May. 11th, 2006

deborah: the Library of Congress cataloging numbers for children's literature, technology, and library science (Default)
Prompted by the Google movie, I've been thinking about why Google is vital to me, as a librarian who is heavily invested in intelligent searching (both on and off the public web). And I realised I use Google as a glorified bookmarks file. If I use a resource so often that I want to get to it in four keystrokes (which is why I find tagging useless as a bookmarks replacement -- I can reach anything in four keystrokes) then I bookmark it. But what if there's a ton of tools out there which do, say, currency conversion? I only need to do that occasionally, and I don't care which currency calculator I get. So I Google, and take the first one unless red flags gets set off by the link. Same for web color chart mappings, or lists of HTML elements. I know I can find those easily with Google as my bookmarks file. But if I want a good definition, I go to, and if I want a more specific type of definition (jargony / more complete / etymylogical / etc) I'll go to one of the many other sites I have bookmarked (OED, Webster's unabridged, etc). I won't go to Google for something where I know precisely who'll have the best answer.

Tags, I suppose, are halfway between Google and a good bookmarks file, which might explain why I don't use them much (I tag my own lj posts, but I don't do social bookmarking). They still require effort to create and maintain a coherent system, like bookmarks, and they require multiple keystrokes to access, like search engines. For me the main value of social bookmarking is the "social" not the "bookmarking". If I felt like organizing something in order to share it with the world, I would find very useful. At least one feed in my personal RSS aggregator is a feed which updates when new entries are tagged.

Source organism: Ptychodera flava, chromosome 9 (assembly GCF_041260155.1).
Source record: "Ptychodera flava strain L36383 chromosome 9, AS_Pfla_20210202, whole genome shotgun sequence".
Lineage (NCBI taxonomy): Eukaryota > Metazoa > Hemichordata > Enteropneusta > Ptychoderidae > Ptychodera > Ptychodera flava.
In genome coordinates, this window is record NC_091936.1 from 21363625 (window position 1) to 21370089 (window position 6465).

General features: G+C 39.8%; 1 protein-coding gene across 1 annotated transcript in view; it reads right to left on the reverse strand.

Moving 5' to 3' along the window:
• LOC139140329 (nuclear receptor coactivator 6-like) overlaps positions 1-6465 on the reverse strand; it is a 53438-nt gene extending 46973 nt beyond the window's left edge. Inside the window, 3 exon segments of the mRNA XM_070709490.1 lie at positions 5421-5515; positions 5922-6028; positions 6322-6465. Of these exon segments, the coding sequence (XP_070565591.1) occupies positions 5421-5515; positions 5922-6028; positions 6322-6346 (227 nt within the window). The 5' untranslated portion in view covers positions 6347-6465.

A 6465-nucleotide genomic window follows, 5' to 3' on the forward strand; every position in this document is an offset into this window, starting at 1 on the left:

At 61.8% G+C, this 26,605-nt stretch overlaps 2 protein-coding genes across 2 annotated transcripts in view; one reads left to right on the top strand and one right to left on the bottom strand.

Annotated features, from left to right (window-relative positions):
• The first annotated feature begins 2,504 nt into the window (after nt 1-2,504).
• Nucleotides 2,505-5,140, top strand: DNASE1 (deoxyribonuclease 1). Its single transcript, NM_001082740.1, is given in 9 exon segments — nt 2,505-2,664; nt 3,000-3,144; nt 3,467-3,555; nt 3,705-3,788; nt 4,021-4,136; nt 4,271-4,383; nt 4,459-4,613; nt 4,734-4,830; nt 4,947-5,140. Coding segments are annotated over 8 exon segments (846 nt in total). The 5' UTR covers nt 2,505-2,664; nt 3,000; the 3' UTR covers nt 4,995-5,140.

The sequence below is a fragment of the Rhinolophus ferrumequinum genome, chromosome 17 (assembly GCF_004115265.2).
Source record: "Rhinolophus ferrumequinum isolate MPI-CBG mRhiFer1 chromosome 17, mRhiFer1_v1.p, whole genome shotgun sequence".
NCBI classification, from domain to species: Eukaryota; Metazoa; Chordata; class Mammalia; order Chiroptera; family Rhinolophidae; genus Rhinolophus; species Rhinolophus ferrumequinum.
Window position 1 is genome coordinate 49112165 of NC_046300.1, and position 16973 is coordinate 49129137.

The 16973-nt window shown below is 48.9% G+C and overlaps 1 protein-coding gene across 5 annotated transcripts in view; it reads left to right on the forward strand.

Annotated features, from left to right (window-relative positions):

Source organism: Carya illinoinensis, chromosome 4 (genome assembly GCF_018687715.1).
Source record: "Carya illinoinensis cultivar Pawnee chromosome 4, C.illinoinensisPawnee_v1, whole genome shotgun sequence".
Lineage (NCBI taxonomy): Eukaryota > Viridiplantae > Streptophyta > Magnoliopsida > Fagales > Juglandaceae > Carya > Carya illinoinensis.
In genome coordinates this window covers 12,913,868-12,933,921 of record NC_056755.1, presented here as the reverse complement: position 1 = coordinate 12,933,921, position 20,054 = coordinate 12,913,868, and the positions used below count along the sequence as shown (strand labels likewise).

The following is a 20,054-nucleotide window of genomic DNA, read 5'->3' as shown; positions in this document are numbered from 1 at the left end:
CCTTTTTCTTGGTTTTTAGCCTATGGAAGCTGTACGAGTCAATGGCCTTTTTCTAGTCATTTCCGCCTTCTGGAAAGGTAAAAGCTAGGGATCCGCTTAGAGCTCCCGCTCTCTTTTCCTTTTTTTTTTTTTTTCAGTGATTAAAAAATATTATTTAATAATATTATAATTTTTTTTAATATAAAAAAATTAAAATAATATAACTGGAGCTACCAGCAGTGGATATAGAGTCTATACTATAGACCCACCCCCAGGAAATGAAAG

But for my personal use, its search engines or bookmarks files. Even when I search, I don't tend to search for my final goal -- I usually search for a good resource which is likely to have information about my final goal.
deborah: the Library of Congress cataloging numbers for children's literature, technology, and library science (Default)
Recently, I was talking to a non-librarian, non-techie friend about the "single search box" debate in librarianship, the idea that librarian's need to emulate the popular search engines.

She immediately responded "but Google doesn't have a single search box! Neither does Amazon!"

As she characterized it, she is well aware, as a naive user, of the difference between the various tabs on the Google front page: Web, Images, News, Usenet, Shopping -- and she uses them as she needs to. She is well aware of the difference between book and DVD searching in Amazon -- and uses them.

It would be good for librarians to remember that single search boxes do actually characterize information in different ways and don't just do keyword searching across a single massive collection. Perhaps the user interface preference should be leaning towards a Google-style text box on a tabbed screen as opposed to the exquisitely bad Wilson SilverPlatter interface, but we need to remember that Google isn't as simple as we think it is.
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